The tax relief, which covered the cost of keeping workers on the payroll, required employers to show they faced hardship due to pandemic restrictions or declines in business. It was handed out as a refundable payroll tax credit, meaning nonprofits and businesses could receive more funds from the government than they owed in employment taxes.
Prior to its expiration, the employee retention tax credit was worth up to $28,000 per employee, and businesses with up to 500 employees could access it whether or not they laid off or laid off workers, unlike to large employers.
The infrastructure bill didn’t finally pass the House until weeks into the fourth quarter, meaning a retroactive end to the relief and a need for some businesses that have already taken advantage of the credit to pay back the ‘IRS. This, combined with worsening pandemic conditions at the end of the year, fueled support to reverse the trend.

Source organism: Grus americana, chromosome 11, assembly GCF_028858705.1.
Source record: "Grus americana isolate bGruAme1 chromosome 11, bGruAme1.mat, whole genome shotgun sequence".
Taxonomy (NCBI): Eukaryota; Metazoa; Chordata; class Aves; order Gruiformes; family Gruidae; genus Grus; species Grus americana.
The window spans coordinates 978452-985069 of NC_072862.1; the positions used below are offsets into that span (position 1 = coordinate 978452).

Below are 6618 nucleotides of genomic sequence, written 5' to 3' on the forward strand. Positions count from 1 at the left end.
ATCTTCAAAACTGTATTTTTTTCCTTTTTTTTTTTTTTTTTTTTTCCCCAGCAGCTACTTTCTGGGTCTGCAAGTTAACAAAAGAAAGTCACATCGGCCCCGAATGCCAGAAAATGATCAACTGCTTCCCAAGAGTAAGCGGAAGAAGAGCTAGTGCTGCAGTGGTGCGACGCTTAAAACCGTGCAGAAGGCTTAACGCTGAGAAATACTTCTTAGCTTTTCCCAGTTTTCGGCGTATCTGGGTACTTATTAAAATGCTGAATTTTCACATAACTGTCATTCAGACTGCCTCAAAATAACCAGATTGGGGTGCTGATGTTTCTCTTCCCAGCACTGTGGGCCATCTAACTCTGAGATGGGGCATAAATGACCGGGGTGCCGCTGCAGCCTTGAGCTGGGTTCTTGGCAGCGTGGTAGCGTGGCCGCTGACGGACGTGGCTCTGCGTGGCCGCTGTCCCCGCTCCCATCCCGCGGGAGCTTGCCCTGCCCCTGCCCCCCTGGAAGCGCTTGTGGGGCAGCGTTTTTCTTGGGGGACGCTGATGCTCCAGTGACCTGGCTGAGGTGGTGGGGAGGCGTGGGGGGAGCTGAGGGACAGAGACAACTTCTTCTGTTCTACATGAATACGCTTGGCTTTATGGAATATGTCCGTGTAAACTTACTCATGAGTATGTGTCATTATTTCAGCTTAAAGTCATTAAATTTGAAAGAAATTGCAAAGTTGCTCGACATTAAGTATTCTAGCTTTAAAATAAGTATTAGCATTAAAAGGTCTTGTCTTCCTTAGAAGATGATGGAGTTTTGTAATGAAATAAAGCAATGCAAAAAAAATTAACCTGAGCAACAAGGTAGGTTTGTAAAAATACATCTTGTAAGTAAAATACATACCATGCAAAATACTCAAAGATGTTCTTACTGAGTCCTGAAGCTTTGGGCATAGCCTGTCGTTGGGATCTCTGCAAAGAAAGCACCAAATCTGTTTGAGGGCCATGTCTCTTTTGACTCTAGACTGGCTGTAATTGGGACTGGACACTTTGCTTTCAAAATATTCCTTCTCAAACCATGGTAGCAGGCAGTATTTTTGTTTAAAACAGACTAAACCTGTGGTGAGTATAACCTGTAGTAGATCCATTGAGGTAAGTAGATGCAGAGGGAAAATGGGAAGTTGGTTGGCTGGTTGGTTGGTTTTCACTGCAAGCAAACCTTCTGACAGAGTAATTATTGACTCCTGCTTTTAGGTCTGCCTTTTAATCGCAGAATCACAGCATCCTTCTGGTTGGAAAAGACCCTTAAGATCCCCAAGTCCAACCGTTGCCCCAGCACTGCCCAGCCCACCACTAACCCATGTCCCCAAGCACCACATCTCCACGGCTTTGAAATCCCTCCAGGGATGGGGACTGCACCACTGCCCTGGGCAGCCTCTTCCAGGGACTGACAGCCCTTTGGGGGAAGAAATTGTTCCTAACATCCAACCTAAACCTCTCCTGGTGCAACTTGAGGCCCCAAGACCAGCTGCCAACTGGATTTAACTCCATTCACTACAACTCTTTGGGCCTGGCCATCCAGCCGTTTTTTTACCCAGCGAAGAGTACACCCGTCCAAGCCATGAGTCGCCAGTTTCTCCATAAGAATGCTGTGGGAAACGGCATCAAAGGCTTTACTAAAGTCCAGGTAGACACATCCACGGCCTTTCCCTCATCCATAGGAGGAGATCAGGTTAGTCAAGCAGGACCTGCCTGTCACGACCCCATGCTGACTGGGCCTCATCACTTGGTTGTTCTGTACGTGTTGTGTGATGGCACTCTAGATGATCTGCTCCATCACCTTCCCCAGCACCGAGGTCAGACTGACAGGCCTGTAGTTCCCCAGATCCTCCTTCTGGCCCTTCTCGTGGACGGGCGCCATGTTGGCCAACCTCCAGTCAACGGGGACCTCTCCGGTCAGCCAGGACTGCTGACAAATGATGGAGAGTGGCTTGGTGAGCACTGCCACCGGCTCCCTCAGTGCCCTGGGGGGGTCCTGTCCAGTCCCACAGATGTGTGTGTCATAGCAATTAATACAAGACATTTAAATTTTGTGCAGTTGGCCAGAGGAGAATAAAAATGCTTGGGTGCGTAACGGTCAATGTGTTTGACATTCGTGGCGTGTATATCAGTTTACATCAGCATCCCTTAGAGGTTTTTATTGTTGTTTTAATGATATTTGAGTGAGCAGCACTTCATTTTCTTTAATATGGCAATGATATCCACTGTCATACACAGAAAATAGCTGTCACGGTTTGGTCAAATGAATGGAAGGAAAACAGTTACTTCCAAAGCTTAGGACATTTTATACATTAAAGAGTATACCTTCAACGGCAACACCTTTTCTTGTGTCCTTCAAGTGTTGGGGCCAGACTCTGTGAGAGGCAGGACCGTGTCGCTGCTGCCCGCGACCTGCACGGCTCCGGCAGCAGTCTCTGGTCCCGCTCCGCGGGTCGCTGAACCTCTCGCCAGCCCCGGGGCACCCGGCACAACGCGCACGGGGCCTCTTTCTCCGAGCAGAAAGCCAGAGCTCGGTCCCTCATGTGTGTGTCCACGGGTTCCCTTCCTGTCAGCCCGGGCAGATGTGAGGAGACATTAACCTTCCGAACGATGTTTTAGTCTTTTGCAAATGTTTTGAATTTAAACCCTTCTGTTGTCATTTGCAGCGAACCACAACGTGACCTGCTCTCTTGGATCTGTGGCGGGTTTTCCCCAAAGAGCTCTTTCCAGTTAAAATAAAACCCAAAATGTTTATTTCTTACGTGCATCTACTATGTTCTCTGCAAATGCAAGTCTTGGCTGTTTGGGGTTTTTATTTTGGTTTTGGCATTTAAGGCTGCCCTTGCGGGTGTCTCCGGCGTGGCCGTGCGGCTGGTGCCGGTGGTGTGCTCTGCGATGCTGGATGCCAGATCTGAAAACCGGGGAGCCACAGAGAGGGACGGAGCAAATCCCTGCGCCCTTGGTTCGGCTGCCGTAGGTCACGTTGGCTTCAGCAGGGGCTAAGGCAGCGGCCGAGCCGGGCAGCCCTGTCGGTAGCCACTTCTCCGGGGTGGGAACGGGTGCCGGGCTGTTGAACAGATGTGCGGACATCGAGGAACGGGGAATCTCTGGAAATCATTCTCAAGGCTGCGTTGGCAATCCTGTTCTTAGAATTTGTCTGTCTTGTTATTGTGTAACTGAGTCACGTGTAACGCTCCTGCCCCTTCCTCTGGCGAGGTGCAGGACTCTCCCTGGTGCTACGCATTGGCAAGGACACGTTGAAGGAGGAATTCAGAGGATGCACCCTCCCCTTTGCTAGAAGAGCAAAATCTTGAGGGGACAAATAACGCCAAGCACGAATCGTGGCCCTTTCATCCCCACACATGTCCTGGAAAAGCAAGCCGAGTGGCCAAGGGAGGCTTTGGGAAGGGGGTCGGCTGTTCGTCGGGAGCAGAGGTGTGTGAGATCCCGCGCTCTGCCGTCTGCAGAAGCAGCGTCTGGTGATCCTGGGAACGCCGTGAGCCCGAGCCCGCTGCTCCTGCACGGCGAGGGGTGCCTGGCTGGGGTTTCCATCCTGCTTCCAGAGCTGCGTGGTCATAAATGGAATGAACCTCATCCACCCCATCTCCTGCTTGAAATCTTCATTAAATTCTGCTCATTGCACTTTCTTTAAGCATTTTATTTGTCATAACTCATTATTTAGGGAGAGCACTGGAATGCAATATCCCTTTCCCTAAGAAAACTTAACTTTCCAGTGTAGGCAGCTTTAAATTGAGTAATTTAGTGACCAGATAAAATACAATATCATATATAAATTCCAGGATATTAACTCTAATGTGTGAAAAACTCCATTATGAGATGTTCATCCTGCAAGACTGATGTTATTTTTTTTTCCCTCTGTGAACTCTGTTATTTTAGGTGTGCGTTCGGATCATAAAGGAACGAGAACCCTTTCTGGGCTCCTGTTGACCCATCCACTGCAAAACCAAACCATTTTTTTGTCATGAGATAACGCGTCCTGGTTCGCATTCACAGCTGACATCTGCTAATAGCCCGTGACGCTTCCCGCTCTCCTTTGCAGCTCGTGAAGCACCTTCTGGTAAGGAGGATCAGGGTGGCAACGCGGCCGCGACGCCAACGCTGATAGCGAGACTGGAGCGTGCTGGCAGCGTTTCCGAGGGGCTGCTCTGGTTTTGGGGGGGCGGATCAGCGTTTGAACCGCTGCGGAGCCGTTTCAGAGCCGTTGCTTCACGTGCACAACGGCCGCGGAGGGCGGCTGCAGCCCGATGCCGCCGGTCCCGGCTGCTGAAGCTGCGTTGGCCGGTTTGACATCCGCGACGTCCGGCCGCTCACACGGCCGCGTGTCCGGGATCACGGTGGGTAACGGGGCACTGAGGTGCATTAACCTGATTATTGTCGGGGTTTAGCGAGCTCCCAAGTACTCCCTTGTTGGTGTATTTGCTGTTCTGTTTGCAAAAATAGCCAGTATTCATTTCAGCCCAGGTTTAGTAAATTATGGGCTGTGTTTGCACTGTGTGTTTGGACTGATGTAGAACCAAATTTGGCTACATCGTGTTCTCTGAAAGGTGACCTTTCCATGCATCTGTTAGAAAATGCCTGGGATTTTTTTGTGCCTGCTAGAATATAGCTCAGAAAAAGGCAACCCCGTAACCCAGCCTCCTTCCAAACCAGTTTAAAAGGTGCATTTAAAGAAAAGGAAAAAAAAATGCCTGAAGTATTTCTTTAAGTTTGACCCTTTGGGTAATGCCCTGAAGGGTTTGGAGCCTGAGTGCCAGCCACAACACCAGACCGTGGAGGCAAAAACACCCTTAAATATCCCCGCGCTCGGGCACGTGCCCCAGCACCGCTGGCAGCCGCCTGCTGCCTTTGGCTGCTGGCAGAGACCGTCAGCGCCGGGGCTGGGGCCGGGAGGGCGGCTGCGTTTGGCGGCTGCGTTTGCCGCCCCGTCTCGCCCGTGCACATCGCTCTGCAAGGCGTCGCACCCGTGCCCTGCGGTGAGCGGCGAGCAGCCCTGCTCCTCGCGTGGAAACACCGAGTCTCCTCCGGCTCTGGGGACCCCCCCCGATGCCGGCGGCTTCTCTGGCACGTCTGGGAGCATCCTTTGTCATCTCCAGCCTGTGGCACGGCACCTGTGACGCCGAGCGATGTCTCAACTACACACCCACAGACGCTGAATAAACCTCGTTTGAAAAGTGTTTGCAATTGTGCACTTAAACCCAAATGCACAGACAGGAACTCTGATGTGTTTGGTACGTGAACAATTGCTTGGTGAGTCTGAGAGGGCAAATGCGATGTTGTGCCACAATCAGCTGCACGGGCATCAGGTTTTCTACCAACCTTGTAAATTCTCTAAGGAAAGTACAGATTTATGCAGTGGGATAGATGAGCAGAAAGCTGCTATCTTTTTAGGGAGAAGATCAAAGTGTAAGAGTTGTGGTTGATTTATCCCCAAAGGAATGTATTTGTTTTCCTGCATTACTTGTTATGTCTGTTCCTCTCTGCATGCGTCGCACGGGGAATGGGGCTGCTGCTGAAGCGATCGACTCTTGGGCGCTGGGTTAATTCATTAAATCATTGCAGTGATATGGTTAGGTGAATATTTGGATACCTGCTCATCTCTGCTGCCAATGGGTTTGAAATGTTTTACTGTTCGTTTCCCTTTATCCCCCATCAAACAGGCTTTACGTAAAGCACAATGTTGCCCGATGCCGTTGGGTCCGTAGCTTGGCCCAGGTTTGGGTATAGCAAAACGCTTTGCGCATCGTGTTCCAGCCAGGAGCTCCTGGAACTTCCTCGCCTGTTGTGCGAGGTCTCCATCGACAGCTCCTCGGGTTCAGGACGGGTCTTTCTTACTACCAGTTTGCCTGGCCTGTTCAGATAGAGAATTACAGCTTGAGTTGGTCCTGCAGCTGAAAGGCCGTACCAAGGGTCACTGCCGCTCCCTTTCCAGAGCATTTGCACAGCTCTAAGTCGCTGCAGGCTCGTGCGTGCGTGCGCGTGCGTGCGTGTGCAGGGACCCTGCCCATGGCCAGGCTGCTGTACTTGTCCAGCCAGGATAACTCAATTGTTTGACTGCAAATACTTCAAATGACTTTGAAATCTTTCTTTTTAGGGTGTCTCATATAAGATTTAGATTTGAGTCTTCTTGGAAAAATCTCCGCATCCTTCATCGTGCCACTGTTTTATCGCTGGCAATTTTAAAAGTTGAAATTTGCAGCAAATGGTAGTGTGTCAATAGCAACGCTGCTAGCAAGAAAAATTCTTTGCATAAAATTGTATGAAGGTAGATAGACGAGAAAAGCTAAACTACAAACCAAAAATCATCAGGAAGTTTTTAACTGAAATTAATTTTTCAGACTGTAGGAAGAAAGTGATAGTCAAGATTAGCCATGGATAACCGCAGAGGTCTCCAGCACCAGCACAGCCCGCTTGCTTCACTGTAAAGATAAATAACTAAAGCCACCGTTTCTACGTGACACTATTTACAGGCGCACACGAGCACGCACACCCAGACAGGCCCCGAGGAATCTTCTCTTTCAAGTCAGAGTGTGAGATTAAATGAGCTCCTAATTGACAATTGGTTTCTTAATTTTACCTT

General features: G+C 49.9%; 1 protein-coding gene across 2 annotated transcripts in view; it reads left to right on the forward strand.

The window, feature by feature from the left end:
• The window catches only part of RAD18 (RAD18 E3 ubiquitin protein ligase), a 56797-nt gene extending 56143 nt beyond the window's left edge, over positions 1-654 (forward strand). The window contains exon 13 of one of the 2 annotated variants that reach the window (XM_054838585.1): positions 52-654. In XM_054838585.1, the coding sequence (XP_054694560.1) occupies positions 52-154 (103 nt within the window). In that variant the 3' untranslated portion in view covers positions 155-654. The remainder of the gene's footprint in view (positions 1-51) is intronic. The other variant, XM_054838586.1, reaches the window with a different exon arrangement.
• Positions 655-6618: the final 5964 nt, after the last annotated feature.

Zerbe, now national managing director of tax services firm Alliantgroup, which helps businesses and charities qualify for the credit and is pushing for his return, said there is clear bipartisan support for reinstating the pause. But he said business owners and charities should “make noise” to help make it happen.
Lobbyists and House members pushing for the aid measure to be reinstated have stepped up their pressure over the past week.